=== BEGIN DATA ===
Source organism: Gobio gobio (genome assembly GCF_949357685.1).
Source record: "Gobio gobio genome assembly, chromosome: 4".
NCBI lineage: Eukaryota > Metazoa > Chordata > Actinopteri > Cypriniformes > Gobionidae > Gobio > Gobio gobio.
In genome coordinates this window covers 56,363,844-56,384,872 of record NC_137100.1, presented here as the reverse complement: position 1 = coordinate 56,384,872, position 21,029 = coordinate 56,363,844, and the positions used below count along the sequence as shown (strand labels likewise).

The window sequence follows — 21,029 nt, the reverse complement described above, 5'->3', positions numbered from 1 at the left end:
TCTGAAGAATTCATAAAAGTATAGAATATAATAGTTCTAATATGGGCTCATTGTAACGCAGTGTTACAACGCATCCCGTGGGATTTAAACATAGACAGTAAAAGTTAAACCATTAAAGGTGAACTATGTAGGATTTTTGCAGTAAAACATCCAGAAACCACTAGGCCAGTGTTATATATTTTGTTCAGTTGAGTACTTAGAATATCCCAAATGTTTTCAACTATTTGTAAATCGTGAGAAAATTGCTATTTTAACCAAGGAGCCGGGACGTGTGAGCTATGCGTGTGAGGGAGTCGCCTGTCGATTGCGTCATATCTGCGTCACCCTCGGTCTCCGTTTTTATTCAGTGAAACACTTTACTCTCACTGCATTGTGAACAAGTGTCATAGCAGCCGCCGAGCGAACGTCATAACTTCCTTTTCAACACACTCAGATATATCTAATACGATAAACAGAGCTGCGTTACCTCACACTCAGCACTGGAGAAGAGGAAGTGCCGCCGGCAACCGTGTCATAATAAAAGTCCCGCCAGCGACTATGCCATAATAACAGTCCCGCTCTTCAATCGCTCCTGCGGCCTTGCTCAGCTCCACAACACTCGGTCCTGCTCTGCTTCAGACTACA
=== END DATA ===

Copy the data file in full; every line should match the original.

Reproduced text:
Source organism: Gobio gobio (genome assembly GCF_949357685.1).
Source record: "Gobio gobio genome assembly, chromosome: 4".
NCBI lineage: Eukaryota > Metazoa > Chordata > Actinopteri > Cypriniformes > Gobionidae > Gobio > Gobio gobio.
In genome coordinates this window covers 56,363,844-56,384,872 of record NC_137100.1, presented here as the reverse complement: position 1 = coordinate 56,384,872, position 21,029 = coordinate 56,363,844, and the positions used below count along the sequence as shown (strand labels likewise).

The window sequence follows — 21,029 nt, the reverse complement described above, 5'->3', positions numbered from 1 at the left end:
TCTGAAGAATTCATAAAAGTATAGAATATAATAGTTCTAATATGGGCTCATTGTAACGCAGTGTTACAACGCATCCCGTGGGATTTAAACATAGACAGTAAAAGTTAAACCATTAAAGGTGAACTATGTAGGATTTTTGCAGTAAAACATCCAGAAACCACTAGGCCAGTGTTATATATTTTGTTCAGTTGAGTACTTAGAATATCCCAAATGTTTTCAACTATTTGTAAATCGTGAGAAAATTGCTATTTTAACCAAGGAGCCGGGACGTGTGAGCTATGCGTGTGAGGGAGTCGCCTGTCGATTGCGTCATATCTGCGTCACCCTCGGTCTCCGTTTTTATTCAGTGAAACACTTTACTCTCACTGCATTGTGAACAAGTGTCATAGCAGCCGCCGAGCGAACGTCATAACTTCCTTTTCAACACACTCAGATATATCTAATACGATAAACAGAGCTGCGTTACCTCACACTCAGCACTGGAGAAGAGGAAGTGCCGCCGGCAACCGTGTCATAATAAAAGTCCCGCCAGCGACTATGCCATAATAACAGTCCCGCTCTTCAATCGCTCCTGCGGCCTTGCTCAGCTCCACAACACTCGGTCCTGCTCTGCTTCAGACTACA